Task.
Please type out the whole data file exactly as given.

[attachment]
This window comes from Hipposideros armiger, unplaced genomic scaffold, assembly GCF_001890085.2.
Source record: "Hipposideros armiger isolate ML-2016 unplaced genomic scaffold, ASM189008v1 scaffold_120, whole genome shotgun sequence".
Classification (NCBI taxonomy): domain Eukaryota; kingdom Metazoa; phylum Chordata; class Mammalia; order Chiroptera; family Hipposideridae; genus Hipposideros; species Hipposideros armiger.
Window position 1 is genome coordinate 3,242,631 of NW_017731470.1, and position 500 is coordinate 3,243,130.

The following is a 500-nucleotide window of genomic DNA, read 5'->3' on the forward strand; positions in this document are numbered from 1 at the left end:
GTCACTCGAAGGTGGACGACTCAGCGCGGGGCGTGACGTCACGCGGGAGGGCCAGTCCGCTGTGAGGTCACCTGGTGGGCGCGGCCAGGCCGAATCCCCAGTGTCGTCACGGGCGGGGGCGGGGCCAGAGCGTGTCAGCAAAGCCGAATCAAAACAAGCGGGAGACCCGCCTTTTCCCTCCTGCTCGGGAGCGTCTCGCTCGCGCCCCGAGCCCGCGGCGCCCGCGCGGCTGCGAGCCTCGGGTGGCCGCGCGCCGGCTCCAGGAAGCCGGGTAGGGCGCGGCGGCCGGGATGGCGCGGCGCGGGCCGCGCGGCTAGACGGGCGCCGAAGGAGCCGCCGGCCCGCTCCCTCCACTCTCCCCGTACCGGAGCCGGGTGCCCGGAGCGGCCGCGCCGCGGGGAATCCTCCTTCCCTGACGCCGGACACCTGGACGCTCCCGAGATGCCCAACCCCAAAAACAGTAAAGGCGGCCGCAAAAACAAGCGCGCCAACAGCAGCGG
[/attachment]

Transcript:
This window comes from Hipposideros armiger, unplaced genomic scaffold, assembly GCF_001890085.2.
Source record: "Hipposideros armiger isolate ML-2016 unplaced genomic scaffold, ASM189008v1 scaffold_120, whole genome shotgun sequence".
Classification (NCBI taxonomy): domain Eukaryota; kingdom Metazoa; phylum Chordata; class Mammalia; order Chiroptera; family Hipposideridae; genus Hipposideros; species Hipposideros armiger.
Window position 1 is genome coordinate 3,242,631 of NW_017731470.1, and position 500 is coordinate 3,243,130.

The following is a 500-nucleotide window of genomic DNA, read 5'->3' on the forward strand; positions in this document are numbered from 1 at the left end:
GTCACTCGAAGGTGGACGACTCAGCGCGGGGCGTGACGTCACGCGGGAGGGCCAGTCCGCTGTGAGGTCACCTGGTGGGCGCGGCCAGGCCGAATCCCCAGTGTCGTCACGGGCGGGGGCGGGGCCAGAGCGTGTCAGCAAAGCCGAATCAAAACAAGCGGGAGACCCGCCTTTTCCCTCCTGCTCGGGAGCGTCTCGCTCGCGCCCCGAGCCCGCGGCGCCCGCGCGGCTGCGAGCCTCGGGTGGCCGCGCGCCGGCTCCAGGAAGCCGGGTAGGGCGCGGCGGCCGGGATGGCGCGGCGCGGGCCGCGCGGCTAGACGGGCGCCGAAGGAGCCGCCGGCCCGCTCCCTCCACTCTCCCCGTACCGGAGCCGGGTGCCCGGAGCGGCCGCGCCGCGGGGAATCCTCCTTCCCTGACGCCGGACACCTGGACGCTCCCGAGATGCCCAACCCCAAAAACAGTAAAGGCGGCCGCAAAAACAAGCGCGCCAACAGCAGCGG